Background. Meta-analysis of cross-sectional genome-wide association studies (GWAS) on creatinine-estimated glomerular filtration rate (eGFR(crea)) identified 53 single-nucleotide polymorphisms (SNPs). These SNP effects can be aggregated into a genetic risk score (GRS) for chronic kidney disease (CKD). To assess its clinical utility, we examined associations with creatinine-estimated kidney outcomes, both cross-sectionally and longitudinally. Additionally, we examined associations with cystatin C-estimated kidney outcomes to verify that a GRS based on eGFR(crea )SNPs represents the genetics underlying kidney function.
Methods. In the community-based Prevention of REnal and Vascular ENdstage Disease (PREVEND) study, we assessed eGFIt(crea) and eGFIt(cysc )at baseline and four follow-up examinations. The GRS comprised 53 SNPs for eGFR(crea) weighted for reported effect-sizes. We adjusted for baseline demographics and renal risk factors.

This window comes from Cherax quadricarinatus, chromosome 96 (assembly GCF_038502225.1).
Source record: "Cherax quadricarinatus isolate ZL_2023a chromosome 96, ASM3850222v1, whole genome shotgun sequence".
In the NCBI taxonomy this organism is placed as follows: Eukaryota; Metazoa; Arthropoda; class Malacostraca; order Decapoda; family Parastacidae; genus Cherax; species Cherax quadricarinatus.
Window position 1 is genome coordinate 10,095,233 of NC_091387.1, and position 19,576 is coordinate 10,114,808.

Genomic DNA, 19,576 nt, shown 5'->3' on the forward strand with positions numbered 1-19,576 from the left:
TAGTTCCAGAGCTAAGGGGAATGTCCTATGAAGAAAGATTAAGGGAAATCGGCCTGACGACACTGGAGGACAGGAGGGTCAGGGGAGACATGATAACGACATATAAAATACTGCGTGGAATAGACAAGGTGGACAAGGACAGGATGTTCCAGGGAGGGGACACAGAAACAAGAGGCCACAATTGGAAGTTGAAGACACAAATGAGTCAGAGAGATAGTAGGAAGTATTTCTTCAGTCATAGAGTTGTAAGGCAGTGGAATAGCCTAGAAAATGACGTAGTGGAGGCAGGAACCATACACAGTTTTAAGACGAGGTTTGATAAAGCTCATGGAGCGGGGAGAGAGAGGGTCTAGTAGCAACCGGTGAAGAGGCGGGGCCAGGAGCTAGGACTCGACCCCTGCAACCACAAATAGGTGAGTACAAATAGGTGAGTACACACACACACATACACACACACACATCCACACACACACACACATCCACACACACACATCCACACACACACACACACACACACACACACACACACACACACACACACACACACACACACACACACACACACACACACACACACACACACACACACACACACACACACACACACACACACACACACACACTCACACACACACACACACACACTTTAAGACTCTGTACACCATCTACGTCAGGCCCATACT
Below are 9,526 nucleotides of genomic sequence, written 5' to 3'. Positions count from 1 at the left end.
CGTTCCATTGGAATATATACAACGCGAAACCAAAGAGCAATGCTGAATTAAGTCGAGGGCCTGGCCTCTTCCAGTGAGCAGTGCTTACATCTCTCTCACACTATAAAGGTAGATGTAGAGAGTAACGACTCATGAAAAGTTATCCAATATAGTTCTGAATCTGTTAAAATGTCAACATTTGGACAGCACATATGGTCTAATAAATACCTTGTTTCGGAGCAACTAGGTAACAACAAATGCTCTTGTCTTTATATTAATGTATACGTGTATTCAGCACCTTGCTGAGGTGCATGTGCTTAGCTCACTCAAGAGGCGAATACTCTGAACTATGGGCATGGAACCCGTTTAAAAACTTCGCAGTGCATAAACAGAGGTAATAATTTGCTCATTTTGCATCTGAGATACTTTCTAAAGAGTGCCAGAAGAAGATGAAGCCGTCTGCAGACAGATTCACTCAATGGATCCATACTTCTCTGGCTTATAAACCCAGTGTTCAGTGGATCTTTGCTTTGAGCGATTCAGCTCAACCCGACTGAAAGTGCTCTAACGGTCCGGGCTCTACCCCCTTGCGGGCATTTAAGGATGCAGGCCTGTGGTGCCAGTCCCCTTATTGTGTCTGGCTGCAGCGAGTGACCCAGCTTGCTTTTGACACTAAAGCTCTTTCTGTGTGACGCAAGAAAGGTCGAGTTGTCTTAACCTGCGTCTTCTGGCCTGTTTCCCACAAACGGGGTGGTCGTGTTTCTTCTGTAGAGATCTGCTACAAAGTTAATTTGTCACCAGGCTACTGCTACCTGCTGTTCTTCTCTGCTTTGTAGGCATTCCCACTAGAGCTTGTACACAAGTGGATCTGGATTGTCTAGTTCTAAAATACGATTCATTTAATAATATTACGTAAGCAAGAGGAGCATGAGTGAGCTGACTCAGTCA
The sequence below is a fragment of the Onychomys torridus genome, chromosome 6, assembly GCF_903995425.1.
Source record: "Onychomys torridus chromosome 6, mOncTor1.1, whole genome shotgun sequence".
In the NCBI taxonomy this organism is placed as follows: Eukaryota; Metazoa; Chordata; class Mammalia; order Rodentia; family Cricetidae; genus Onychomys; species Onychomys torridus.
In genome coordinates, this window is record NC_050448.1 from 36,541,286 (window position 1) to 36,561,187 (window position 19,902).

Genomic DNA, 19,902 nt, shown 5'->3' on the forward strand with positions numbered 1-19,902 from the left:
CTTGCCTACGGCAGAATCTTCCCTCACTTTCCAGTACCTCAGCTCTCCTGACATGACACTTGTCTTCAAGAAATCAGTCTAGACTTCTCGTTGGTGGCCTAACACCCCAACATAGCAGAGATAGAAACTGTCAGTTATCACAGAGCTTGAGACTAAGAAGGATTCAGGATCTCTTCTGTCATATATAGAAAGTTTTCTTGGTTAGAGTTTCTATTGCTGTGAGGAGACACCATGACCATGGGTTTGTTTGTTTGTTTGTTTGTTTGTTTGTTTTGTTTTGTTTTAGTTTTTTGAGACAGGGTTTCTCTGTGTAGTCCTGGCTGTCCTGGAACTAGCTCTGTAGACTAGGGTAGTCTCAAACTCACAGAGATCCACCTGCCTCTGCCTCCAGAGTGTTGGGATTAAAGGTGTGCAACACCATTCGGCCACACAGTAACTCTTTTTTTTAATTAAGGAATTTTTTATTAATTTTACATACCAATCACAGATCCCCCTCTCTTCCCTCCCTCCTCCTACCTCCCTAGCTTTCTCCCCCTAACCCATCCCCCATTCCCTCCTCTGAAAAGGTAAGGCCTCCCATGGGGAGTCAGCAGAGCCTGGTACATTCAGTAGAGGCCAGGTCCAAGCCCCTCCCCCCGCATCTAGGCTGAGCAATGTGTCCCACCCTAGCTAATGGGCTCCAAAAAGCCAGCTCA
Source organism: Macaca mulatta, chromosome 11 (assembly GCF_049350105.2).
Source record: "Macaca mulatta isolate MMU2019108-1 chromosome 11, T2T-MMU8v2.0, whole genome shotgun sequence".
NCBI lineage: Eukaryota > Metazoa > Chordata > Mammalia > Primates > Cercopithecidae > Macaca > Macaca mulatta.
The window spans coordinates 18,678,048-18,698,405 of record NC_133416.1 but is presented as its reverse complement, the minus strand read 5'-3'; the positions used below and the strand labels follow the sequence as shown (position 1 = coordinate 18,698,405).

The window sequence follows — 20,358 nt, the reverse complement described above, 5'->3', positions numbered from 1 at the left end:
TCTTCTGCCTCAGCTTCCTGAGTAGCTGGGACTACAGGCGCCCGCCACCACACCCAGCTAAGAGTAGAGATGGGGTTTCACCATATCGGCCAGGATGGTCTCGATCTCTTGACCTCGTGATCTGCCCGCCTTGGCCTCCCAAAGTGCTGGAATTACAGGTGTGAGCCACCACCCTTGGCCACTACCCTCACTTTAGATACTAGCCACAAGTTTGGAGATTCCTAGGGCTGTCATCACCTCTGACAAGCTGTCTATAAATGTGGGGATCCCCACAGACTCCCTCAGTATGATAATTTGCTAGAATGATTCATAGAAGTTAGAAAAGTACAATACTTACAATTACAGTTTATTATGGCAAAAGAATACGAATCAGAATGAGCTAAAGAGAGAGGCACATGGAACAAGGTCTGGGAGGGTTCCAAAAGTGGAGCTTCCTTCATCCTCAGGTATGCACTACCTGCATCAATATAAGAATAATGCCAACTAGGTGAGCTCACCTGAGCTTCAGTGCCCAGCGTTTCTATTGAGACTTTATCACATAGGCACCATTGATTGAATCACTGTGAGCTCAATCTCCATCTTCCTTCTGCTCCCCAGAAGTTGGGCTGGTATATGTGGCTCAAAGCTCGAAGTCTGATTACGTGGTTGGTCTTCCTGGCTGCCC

Results. We included 3649 subjects (median age 49 years, 52% male, median follow-up 11 years, n 85 baseline CKD, n = 154 incident CKD). At baseline, a higher GRS associated with lower eGFR(cre)(a) [adjusted B [95% confidence interval (CI)] = -2.05 (-2.45 to - 1.65) mL/min/1.73 m(2), P <0.001} and higher CKD prevalence [adjusted odds ratio (95% CI) = 1.41 (1.12-1.77), P 0.002]. During follow-up, a higher GRS associated with higher CKD incidence [adjusted hazard ratio (95% CI) = 1.28 (1.09-1.50), P = 0.004], but no longer significantly after adjustment for baseline eGFR. No significant association with eGFR(crea )decline was found. Associations with cystatin C-estimated outcomes were similar.
Conclusions. The GRS robustly associated with baseline CKD and eGFR, independent of known risk factors. Associations with incident CKD were likely due to low baseline eGFR, not accelerated eGFR decline. The GRS for eGfa(crea) likely represents the genetics underlying kidney function, not creatinine metabolism or underlying aetiologies. To improve the clinical utility of GWAS results for CKD, these need to specifically address eGFR decline and CKD incidence.